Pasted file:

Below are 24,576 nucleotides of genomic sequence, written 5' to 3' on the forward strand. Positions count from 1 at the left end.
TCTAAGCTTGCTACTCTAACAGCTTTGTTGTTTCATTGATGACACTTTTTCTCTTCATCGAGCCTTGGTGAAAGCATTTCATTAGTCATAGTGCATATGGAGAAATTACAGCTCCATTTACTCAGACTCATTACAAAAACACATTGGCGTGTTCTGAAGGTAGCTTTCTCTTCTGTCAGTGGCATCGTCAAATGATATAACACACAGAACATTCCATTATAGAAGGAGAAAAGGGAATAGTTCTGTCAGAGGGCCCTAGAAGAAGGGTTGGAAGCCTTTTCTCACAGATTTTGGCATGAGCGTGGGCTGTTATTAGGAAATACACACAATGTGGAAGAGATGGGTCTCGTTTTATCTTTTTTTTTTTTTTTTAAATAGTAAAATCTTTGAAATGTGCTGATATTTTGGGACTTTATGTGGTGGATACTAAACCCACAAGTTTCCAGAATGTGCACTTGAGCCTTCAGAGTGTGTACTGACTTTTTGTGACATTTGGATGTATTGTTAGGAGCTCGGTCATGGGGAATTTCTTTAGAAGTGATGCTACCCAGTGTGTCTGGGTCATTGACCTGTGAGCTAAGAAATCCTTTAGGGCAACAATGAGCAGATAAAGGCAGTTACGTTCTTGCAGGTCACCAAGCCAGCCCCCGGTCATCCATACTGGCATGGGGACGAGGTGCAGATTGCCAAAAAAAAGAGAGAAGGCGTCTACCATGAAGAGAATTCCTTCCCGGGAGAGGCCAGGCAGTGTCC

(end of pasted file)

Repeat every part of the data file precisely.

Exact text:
Below are 24,576 nucleotides of genomic sequence, written 5' to 3' on the forward strand. Positions count from 1 at the left end.
TCTAAGCTTGCTACTCTAACAGCTTTGTTGTTTCATTGATGACACTTTTTCTCTTCATCGAGCCTTGGTGAAAGCATTTCATTAGTCATAGTGCATATGGAGAAATTACAGCTCCATTTACTCAGACTCATTACAAAAACACATTGGCGTGTTCTGAAGGTAGCTTTCTCTTCTGTCAGTGGCATCGTCAAATGATATAACACACAGAACATTCCATTATAGAAGGAGAAAAGGGAATAGTTCTGTCAGAGGGCCCTAGAAGAAGGGTTGGAAGCCTTTTCTCACAGATTTTGGCATGAGCGTGGGCTGTTATTAGGAAATACACACAATGTGGAAGAGATGGGTCTCGTTTTATCTTTTTTTTTTTTTTTTAAATAGTAAAATCTTTGAAATGTGCTGATATTTTGGGACTTTATGTGGTGGATACTAAACCCACAAGTTTCCAGAATGTGCACTTGAGCCTTCAGAGTGTGTACTGACTTTTTGTGACATTTGGATGTATTGTTAGGAGCTCGGTCATGGGGAATTTCTTTAGAAGTGATGCTACCCAGTGTGTCTGGGTCATTGACCTGTGAGCTAAGAAATCCTTTAGGGCAACAATGAGCAGATAAAGGCAGTTACGTTCTTGCAGGTCACCAAGCCAGCCCCCGGTCATCCATACTGGCATGGGGACGAGGTGCAGATTGCCAAAAAAAAGAGAGAAGGCGTCTACCATGAAGAGAATTCCTTCCCGGGAGAGGCCAGGCAGTGTCC